Hedd Wyn was often inspired by the beauty of his natural surroundings. The images created by artist Jackie Morris in Geiriau Diflanedig -The Lost Words draw on much of that same beauty, celebrating its presence and lamenting its potential loss. Her watercolour and goldleaf paintings focus on objects and creatures from nature including the magpie, conker, otter and wren, and are truly beautiful. The artworks are accompanied by poems written by Robert MacFarlane and translated into Welsh by Mererid Hopwood. 

Before our team could begin installing Geiriau Diflanedig -The Lost Words, the original stone walls of the gallery were faced with painted MDF board to hang the 25 works. Aled and Ulli discussed and organized the layout while I condition checked the items. With some assistance from Naomi and Kevin at Yr Ysgwrn, the works and the accompanying poetry panels were positioned and hung, sealed open-top school desks laid out with objects from the natural world, overhead lights adjusted, mirror plates covered and painted, vinyls adhered, floors swept, glass polished, and giant wicker dragonflies suspended from the ceiling.

We repeated the process at Oriel Y Parc gallery and visitor centre in St Davids in Pembrokeshire, where the other half of the exhibition is installed with the addition of specimens from Amgueddfa Cymru’s natural history collections.

If you are heading to North or West Wales over the next 9 months, please take the time to visit these sites. You will not be disappointed.

The conservation of Édouard Manet's portrait of Jules Dejouy

Adam Webster, Chief Conservator Art, Natural Sciences & Preventive Conservation and Rhodri Viney, Digital Producer, 17 January 2023

After decades in a private collection, and under layers of dirt and yellow varnish, this tender portrait entered the Amgueddfa Cymru collection in lieu of tax in 2020. We were fortunate to receive funding from TEFAF, The Finnis Scott Foundation and the Friends of Amgueddfa Cymru to conserve the painting and frame.

The painting was cleaned and conserved in our own paintings conservation studio and the frame in a private studio. The process was transformative, the true colours, subtlety of brushwork and tonal values being gradually revealed as the surface coatings were removed. We also repaired and strengthened the weak edges and removed the unsightly bulges from the canvas.

We carried out all the professional documentation necessary for such treatment, but also made a time lapse video of the treatment and recorded interviews with the conservator and curator at key stages in the process. These will be displayed at Amgueddfa Cymru alongside the painting from the beginning of 2023 and will feature in our online content. We hope this will demystify the process for our visitors and even provide a bit of mindfulness along the way!


Adam Webster and Rhodri Viney making a film about the restoration of Manet's portrait of Jules Dejouy.

The restoration process took several months, and we wanted to document as much of it as possible. The first piece of filming relating to the portrait took place in June 2021, so this was a long production by our standards.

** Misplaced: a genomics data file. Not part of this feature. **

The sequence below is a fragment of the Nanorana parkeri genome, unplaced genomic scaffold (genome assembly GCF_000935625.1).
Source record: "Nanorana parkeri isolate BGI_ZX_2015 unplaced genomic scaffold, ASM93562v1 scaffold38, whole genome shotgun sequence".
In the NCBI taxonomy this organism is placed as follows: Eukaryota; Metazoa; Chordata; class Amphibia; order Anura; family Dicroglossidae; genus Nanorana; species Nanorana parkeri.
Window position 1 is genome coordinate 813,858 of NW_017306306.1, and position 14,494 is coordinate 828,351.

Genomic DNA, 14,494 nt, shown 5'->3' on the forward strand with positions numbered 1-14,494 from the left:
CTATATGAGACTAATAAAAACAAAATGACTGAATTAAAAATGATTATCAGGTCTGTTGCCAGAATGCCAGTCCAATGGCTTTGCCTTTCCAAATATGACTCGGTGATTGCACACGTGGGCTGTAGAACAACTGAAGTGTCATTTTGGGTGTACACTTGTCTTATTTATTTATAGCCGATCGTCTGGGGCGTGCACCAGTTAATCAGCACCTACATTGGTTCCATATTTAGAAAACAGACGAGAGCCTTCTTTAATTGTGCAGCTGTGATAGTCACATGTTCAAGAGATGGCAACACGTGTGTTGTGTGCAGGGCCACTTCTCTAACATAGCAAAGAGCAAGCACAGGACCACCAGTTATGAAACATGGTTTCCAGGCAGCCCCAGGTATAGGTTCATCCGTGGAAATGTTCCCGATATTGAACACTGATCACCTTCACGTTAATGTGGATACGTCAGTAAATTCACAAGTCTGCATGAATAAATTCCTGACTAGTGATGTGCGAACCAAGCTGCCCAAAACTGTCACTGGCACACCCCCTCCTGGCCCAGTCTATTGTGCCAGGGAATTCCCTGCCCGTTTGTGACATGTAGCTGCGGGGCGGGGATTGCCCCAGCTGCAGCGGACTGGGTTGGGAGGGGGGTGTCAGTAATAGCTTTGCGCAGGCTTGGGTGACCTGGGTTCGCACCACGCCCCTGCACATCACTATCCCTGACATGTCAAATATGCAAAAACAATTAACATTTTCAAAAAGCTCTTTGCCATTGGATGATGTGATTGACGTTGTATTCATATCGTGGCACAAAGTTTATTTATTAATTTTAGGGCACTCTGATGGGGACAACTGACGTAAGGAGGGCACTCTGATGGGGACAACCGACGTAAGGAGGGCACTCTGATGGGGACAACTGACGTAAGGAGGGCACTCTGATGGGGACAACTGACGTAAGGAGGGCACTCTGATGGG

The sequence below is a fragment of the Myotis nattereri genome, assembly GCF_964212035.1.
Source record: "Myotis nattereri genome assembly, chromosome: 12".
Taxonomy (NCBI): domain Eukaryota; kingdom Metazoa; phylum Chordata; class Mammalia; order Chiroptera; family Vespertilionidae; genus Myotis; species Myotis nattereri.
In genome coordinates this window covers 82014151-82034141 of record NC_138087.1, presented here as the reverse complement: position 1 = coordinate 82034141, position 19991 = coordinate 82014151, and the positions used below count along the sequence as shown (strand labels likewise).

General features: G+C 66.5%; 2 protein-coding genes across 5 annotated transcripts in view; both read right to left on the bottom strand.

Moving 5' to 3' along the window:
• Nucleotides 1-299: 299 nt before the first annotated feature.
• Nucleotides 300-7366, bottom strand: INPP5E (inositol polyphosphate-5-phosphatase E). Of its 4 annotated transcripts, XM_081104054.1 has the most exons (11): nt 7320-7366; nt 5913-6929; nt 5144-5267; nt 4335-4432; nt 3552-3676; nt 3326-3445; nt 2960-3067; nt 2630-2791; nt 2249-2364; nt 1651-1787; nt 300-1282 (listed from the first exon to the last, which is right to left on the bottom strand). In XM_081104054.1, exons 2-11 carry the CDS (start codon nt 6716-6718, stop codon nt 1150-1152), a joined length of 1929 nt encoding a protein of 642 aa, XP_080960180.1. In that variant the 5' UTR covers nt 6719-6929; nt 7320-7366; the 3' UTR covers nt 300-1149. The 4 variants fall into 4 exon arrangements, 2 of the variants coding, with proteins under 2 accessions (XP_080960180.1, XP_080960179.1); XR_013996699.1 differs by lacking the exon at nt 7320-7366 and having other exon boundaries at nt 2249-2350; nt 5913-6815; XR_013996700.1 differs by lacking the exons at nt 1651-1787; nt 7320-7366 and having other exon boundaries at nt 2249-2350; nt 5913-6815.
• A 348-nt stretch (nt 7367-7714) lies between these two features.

The process started in earnest in June 2022. We set up a timelapse camera to capture the transformation that recorded over several months, and I visited the conservation studio regularly to interview Adam on the latest progress. It was a pleasure and privilege to see the portrait change with every visit. I also made a significant dent in their teabag supply - the conservation team are very hospitable!

We filmed nearly 3 and a half hours of footage in the studio, and you can see the edited results in the film above. I hope it does justice to the amazing conservation work done by Adam.


The Llangorse Textile: Mounting a Delicate Fabric

Eleanor Durrant - Conservation Work Placement, 14 January 2022

In September 2021 I was given the chance to work with the Llangorse Textile as part of my master’s degree placement at the museum. The Textile, is dated to the 10th century, made from linen and silk, and is embroidered with fine motifs; however it was discovered charred and waterlogged after the crannog in which it was found had been destroyed by fire. It is very delicate and vulnerable to harm owing to the fire damage. For more information on the Llangorse Textile, please see the list at the end of the article.

The project I was set was to create new mounts for the undecorated pieces of the textile that aren’t on display, so they can be stored safely. They had been previously stored on boards with specially cut out depressions and covered with mesh and film to protect them. In the years since, the fragments had shifted slightly and so I was charged with making new mounts to keep the fragments safe.

Empty mount with stitched in label (Photo: E. Durrant)

The new mounting method had already been devised by the conservators at the museum (and used to display the decorated pieces of the Textile in the Gweithdy Gallery at St Fagans) by the time I arrived. Following this method, I cut out pieces of board to fit the shape of each textile fragment so they could be slotted together like a jigsaw puzzle. This was an important part of the process because this method of mounting allows the pieces to be moved around and reinterpreted.

The board was covered in specially dyed jersey fabric which has a slight knap that holds the textile fragments to the surface without the need for sewing to secure it, as this would damage its fragile structure. This was then trimmed, and a calico backing sewn down to neaten it.

A completed box of newly mounted Textile pieces (Photo: E. Durrant)

After the mounts were made, then came the daunting part – transferring over the pieces of textile from their old mount to their new ones! I consulted the original conservation notes to ensure loose pieces were located in the correct position; a tricky exercise as the Textile is an almost uniform black colour owing to the charring. Instead, the direction of the warp and weft of the small pieces, as well as their shapes were used to position them correctly. This was the part of the process that took the longest and required the most scrutiny!

Empty mount with stitched in label (Photo: E. Durrant)

All museum objects have assigned numbers, so that they are easily identifiable and therefore the next task was to create labels for the Textile. Because the pieces are so fragile, I created small tags and sewed them to the calico backing of the mounts so they can easily be tucked away when being stored or displayed but can also be accessible in the event they need to be consulted. This means that the tags won’t drag across the surface of the Textile. For added security in case the tags got lost, I also wrote the numbers on the calico backing.